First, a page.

As a diehard cat lover, I’ve never considered having a favourite kind of dog. But my attitude toward dogs changed when I got to know an English Shepherd at a premium truffle event in Eugene, Ore.
Named Cinnamon Rose, she has placed in the top five, three years running, at the Joriad North American Truffle Dog Championship, held every January. James Taylor of Cottage Grove, Ore., revealed to me that he started training her to recognize the odour of truffles at an early age. (Truffles in this context refers to the mushroom, not the chocolate.)
“When she was 10 days old, before her eyes were open, I was holding her in the palm of my hand, and put a little drop of truffle oil on my wrist so she could smell it,” he explained. “Then I waited another 10 months before giving her a sniff of the oil again.” She was hooked and was able to find items dipped in the oil in James’s yard.
This part of Oregon, along the Willamette River Valley, is perhaps best known as home to hundreds of wineries. However, the state is one of the biggest commercial producers of truffles in the U.S.
The atmosphere is calm and easy going early in the morning at the Lane Event Center Arena, a field house in Eugene.
Suddenly, things get serious. Dogs and their owners from across the continent start competing to determine the one that has the best nose for finding truffles. Dogs go through a morning-long competition that involves a quarter-final and semi-final indoor trial, where handlers walk them down rows of 17 bins of soil (truffle-oil targets are hidden there).
Italian Lagotto Romagnolos, bred for truffle-finding, could be considered the favourites, although the two previous winners were a rescued Golden Lab named Joey and a Chihuahua named Gustave.
According to Deb and Bob Walker, “You can teach any breed, as long as he has a long nose, to find truffles, and if the dog has already been trained for searching, he can be trained to find truffles.” Both are judges at the competition, and they also give courses in training dogs to truffle hunt.
Dogs do their hunting indoors here, in a controlled environment. Three at a time, competitors enter the horse arena, aiming to search the rather spacious area, which has been outfitted with rows of targets, some of which include vials of truffle oil. But dogs being dogs, they sometimes find each other more interesting than the hidden vials of truffle oil, their true goal.
The seriousness returns, when a judge shouts out, “It’s a truffle!” – a declaration that’s heard clearly throughout the field house.
After the morning competition, the top five dogs go into the forest for the final, which included Cinnamon Rose. At both the indoor and outdoor trials, dogs must merely pinpoint the location of the ripe truffle, forcing the owner to dig it out. This is considered the sustainable way of harvesting, as opposed to “raking,” which destroys the site.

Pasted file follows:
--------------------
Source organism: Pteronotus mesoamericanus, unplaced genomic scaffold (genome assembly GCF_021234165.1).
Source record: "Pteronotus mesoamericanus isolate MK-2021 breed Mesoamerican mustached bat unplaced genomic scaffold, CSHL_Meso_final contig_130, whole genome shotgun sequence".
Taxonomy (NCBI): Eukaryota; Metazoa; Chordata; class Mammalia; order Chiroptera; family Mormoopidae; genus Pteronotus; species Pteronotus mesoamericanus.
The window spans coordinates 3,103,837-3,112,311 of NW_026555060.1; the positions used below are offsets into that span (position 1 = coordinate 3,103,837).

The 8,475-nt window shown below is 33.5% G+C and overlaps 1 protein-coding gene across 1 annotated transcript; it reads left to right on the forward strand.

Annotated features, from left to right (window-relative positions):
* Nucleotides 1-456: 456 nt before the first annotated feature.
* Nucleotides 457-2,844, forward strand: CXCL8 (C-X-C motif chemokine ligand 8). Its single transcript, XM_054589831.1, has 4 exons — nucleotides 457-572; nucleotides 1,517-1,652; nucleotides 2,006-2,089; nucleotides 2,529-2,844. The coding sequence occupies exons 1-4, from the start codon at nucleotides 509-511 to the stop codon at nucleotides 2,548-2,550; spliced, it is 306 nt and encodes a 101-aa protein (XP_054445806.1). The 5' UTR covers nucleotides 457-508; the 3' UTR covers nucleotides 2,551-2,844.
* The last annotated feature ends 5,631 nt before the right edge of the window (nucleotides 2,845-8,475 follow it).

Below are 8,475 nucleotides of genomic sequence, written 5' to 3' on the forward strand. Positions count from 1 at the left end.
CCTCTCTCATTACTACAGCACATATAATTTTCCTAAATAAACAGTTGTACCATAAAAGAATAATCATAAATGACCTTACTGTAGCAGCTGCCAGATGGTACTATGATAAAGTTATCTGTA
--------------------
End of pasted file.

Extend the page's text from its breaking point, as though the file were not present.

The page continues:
Raking an area in clumps too soon before the truffles have a chance to ripen renders them almost tasteless. This is one reason why dogs are preferred to pigs, since the former can be trained to spot an area rather than dig it apart.
The outdoor field event takes place at a secret location, as a truffle-rich area can be a treasure trove for amateur and professional truffle hunters alike. We were allowed in as reporters, although the finals are not open to the public. That said, all of the freshly harvested truffles are later enjoyed at the various truffle dinners.
All that I can reveal about the spot is that it is located in Oregon’s Willamette Valley, famous for its pinot noir. This huge valley was once known for logging and Christmas tree farms, and today, truffles are always found in areas with large stands of Douglas fir.
Needless to say, along with dog trainers and dog lovers, food lovers flock to the Oregon Truffle Festival, which begins on the first day of the Joriad. Every meal will include servings of the exceedingly fresh truffles harvested by the dogs and their owners paired with local wines.
A stand out was the third of the five-course grand truffle dinner, which included pan-roasted Alaskan weather vane scallops and a transparent wedge of Oregon white truffle stained glass potato, paired with a white pinot noir from the Left Coast Cellars of the Willamette Valley.
Shaved truffles can be added to almost any dish, adding a taste somewhere between garlic and gorgonzola cheese. Both black and white truffle oil can be bought at the Festival’s Saturday Market, although black truffles are somewhat rarer.
The Price of Success
How did Taylor and Cinnamon Rose do? They finished third, collecting a whopping 50 truffles in one short afternoon. As this was their third time placing in the top five, the pair decided to go professional. The price of success? They can no longer compete at the Joriad, which is reserved for amateur hunters.
When I spoke to Taylor recently, he confirmed that Oregon offers the best areas for harvesting truffles. He recently bought Cinnamon Rose some boots. A reward? Not exactly. Constant rain has turned the truffle-producing areas into fields of mud. He mentioned that there’s no predicting a good year, but that the year that I met them yielded a bumper crop, unseen since.
If You Go:
In its 18th year, the Oregon Truffle Festival kicks off on Jan. 28 and runs until Feb. 25.
The 2023 Joriad North American Truffle Dog Championship begins on Jan. 28.
Attendees to the OTF often stayed at The Graduate. Special hotel door tags tell staff that there’s a dog in the room, not so much as to warn them as to alert them should an emergency evacuation occur.
Next door is the Hult Center for the Performing Arts. I missed Bill Maher by a day.
Wander down the main street of nearby Springfield, Ore. There are murals to local heroes Ken Kesey, author of One Flew Over the Cuckoo’s Nest and Matt Groening, creator of The Simpsons.
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